That having been said, there are differences of degree between particular forms of inappropriate sexual behavior. Nothing in the published reports I have read suggests that McCorkle's behavior violated the first or second of the three portions of the definition of "sexual harassment." Nothing in the published reports I have read suggests that McCorkle's behavior included the first or second of the five examples of sexual harassment listed above.

I do not condone McCorkle's behavior, but these differences are not inconsequential. It does not appear that he made submission to his conduct a condition of his players' continued status on the team, used submission to or rejection of his conduct as a basis for decisions affecting his players, or physically assaulted or threatened his players. What he is alleged to have done was wrong and deserving of sanction, but, because it did not rise to such a level, a punishment falling somewhat short of termination arguably was appropriate.

Accordingly, Shewmaker's memo informed McCorkle (with emphasis added) that "any further conduct on your part that is a violation of this policy should result in immediate additional disciplinary action, up to and including termination of your employment with the university."

Shortly thereafter, allegedly in response to player protests concerning his continued retention as their coach and a threatened boycott of their upcoming tournament, McCorkle stepped down from his post. His resignation was announced publicly on May 7, the Monday following the Friday on which Shewmaker's memo was issued.

Since McCorkle had been told that additional inappropriate behavior could result in his firing, the University would have had a difficult time reversing its field on the next business day by severing all ties with the disgraced coach. As a practical matter, you can't say to an employee, "You'll be fired if you do this again" on Friday, then turn right around and tell him on Monday, "I know you didn't do it again, but I'm firing you, anyway."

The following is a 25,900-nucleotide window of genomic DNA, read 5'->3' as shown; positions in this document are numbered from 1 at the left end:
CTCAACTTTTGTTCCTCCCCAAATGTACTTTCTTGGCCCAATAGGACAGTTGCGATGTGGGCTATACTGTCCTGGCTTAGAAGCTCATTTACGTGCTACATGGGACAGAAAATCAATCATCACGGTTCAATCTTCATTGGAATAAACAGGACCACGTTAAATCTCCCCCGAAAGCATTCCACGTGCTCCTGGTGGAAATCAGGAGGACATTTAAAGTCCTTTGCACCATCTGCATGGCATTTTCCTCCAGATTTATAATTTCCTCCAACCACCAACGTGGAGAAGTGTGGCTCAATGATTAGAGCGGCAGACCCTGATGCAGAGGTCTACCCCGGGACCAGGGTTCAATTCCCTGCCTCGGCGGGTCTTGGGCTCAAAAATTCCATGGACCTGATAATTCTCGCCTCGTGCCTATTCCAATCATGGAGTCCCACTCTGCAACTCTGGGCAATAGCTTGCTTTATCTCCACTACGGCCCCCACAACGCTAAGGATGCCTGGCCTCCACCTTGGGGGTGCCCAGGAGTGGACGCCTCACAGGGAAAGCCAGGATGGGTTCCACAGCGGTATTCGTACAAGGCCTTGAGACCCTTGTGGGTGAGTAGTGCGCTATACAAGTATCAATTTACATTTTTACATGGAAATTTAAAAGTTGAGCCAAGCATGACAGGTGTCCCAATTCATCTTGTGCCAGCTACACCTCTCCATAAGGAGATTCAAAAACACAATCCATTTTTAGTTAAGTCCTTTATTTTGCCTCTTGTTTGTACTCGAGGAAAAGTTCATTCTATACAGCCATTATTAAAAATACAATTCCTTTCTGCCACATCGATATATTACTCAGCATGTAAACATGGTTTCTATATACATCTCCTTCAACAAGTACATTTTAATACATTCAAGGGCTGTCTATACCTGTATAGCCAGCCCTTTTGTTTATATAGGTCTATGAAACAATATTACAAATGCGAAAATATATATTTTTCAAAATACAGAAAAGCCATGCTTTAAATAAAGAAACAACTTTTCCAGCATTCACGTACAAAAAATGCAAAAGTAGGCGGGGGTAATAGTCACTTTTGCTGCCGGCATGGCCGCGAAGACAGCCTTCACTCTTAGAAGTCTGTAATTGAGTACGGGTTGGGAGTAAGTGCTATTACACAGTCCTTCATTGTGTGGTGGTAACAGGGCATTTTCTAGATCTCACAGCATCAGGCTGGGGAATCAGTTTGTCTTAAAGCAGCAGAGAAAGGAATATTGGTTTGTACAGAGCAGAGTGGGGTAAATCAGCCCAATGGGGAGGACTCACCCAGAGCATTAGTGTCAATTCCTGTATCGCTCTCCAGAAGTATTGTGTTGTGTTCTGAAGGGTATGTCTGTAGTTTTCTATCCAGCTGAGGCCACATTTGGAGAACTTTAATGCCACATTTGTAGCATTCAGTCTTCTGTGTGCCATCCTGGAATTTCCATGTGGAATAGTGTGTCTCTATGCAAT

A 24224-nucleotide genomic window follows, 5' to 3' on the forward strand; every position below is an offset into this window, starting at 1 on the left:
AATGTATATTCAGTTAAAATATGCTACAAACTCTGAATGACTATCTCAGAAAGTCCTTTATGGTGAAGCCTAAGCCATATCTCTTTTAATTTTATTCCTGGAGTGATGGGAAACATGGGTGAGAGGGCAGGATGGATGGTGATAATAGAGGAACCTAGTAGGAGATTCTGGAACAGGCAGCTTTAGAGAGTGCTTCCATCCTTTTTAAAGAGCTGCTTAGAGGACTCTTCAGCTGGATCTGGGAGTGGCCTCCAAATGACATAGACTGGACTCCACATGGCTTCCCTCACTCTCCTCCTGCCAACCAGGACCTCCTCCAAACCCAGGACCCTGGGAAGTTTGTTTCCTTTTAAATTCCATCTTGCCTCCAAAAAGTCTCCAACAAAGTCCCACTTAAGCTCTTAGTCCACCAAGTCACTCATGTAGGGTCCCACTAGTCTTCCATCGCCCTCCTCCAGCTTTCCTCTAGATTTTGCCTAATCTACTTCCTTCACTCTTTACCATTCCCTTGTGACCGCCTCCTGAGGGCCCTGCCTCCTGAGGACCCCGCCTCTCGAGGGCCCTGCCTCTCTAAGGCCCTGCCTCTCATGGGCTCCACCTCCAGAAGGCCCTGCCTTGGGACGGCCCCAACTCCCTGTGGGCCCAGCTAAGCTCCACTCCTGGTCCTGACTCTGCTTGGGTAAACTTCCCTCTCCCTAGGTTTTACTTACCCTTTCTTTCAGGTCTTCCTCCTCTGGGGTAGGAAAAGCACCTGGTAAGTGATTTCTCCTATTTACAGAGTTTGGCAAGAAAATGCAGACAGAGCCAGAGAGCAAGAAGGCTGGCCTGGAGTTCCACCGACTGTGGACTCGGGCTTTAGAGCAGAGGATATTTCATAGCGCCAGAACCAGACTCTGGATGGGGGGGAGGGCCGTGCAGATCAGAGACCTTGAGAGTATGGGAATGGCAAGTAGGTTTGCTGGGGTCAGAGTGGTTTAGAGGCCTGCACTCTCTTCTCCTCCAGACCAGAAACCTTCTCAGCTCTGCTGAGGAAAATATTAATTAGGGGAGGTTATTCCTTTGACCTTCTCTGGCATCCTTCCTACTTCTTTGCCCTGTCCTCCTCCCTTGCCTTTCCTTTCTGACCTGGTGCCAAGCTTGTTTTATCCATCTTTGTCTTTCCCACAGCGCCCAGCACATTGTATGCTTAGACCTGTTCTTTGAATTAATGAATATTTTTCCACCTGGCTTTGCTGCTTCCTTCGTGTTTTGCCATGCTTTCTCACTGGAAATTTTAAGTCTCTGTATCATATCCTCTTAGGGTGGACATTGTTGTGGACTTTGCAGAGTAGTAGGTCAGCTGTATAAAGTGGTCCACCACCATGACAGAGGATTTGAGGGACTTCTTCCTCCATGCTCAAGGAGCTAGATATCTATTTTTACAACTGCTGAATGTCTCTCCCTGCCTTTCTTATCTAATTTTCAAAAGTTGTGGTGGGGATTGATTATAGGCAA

In a society as litigious as ours, such an action almost certainly would invite a lawsuit. The fact that McCorkle was accused of violating the third portion, but not either the first or the second portions, of the definition of the University's sexual harassment policy doubtless would have been relied upon as a basis for claiming that termination was excessive. Even Art Leon, whose daughter is a Georgia golfer and who claims credit for lodging the complaints about McCorkle that led to the investigation, appeared to stop somewhat short of calling for the coach's outright firing, saying (with emphasis added):

He doesn't need to be a coach of women's golf anywhere. He got what he deserved.

Since McCorkle had another year left on his contract, it was pragmatic for the University to move him to another position, where McCorkle will serve out the remainder of his contract and be gone, provided he does not leave voluntarily before his employment term is done. (Under the circumstances, if you were Todd McCorkle, wouldn't you want out of Athens?)

The memory of the Jan Kemp litigation continues to linger in the Classic City and, when even a case seemingly as clear-cut as the Jim Harrick termination produced legal action, it is understandable why the University is a bit gun-shy about the possibility of subjecting itself to another court battle.

By moving McCorkle to a position outside of coaching (one which, presumably, limits the amount and character of his interaction with female students), the University satisfied the players and parents who found his retention as the head of the women's golf program intolerable without levying a harsher sanction that might lead to legal action claiming that McCorkle's termination was arbitrary and excessive.

That, though, merely means the University's course of action was prudent and reasonable. As a regular reader and commenter pointed out, however, the administration should not hold itself "only to the standard of what is legally permissible," but to that of "what is right and honorable and good." Obviously, I am relying on second-hand news reports rather than first-hand information, but the results of the investigation appear fairly straightforward.

At the end of the day, I tend to agree with Mulligan Stu. As a lawyer, I recognize that the University's handling of this incident has been measured and responsible. Nevertheless, as a citizen of Georgia and an alumnus of the University, I recognize that there are occasions on which the third principle set forth in Georgia's state motto (moderation) is incompatible with the first (wisdom) and second (justice) principles enunciated therein.

There are times when there is little virtue to a proportional response. This is one of those times. Todd McCorkle shouldn't simply be moved from one box in the organizational flow chart to another. In light of the University's anti-harassment policy and the length of time during which the investigation alleges that he was in violation of it, Todd McCorkle shouldn't have a job at the University of Georgia, period.

Go 'Dawgs!